Saturday, January 30, 2010

The store windows of Sausalito

Sausalito is Marin’s leading tourist-oriented retail destination. While towns like Tiburon and Mill Valley have one or two stores that cater to visitors, the downtown Sausalito area is bursting at the seams with a cornucopia of gift shops, leisurewear boutiques and art galleries.

Walking around Sausalito, you can’t help but be impressed by the sheer variety of merchandise that people must feel compelled to purchase while on their vacations. Sausalito caters to every taste, from the arty (retro sports photographs at the Mark Reuben Gallery) to the artsy (glass guitar sculptures at Petris Gallery) and the artistic (porcelain figurines, everywhere). And while many of the goods on offer can be generously described as hideous, you have to admire the manner in which they are displayed: Sausalito provides an excellent lesson in the art of shop window dressing.

In order to grab the attention of the wandering tourist, it seems the most important tactic is to make eye contact. To do this you will need a multitude of assistants, preferably small, cute, humorous or simply gorgeous. Arrange these assistants in your shop widow in small coordinated groups and in no time the store will be swamped by Germans, Canadians, Taiwanese and the like.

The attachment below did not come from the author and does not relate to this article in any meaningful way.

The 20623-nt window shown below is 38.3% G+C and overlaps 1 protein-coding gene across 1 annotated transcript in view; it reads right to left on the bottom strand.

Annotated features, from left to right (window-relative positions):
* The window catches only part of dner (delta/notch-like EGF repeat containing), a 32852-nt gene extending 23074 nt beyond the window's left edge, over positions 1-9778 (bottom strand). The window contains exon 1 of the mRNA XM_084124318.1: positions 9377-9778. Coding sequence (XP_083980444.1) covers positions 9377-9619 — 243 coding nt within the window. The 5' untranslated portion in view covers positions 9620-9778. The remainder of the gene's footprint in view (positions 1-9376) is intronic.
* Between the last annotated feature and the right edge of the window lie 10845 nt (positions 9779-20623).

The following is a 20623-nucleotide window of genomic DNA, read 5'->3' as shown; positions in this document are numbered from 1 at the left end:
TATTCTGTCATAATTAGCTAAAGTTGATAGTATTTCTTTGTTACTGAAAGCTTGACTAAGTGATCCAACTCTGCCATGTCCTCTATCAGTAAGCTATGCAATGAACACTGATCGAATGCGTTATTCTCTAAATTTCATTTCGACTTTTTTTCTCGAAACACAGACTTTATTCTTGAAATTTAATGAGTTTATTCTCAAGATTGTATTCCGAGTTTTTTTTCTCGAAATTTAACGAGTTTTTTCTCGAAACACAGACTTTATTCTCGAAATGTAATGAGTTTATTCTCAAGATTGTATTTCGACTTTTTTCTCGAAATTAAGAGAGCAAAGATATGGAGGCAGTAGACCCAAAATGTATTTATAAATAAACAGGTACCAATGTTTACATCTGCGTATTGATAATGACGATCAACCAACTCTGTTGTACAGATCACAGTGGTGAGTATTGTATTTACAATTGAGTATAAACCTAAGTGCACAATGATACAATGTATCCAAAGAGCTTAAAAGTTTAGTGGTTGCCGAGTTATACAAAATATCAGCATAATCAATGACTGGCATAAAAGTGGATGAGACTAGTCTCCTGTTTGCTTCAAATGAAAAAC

Today’s photo essay pays tribute to the window display artists of Sausalito, and the little armies of people, creatures and things that stare back at you from inside almost every store.













1 comment:

Victor said...

Fun little photo essay. I don't know if it's still there but in one of the gallery windows they have a map of the USA and al the states are represented by their license plates. As long as your doing photo essays how about one of the Sausalito waterfront. The town has been bickering about it for years. Some want to retain the historic waterfront nature of boat building etc. while others see it as a chance to update to the times and develop the waterfront to it's potential. Why don't you capture what's there now?
Thanks, Victor Fisher
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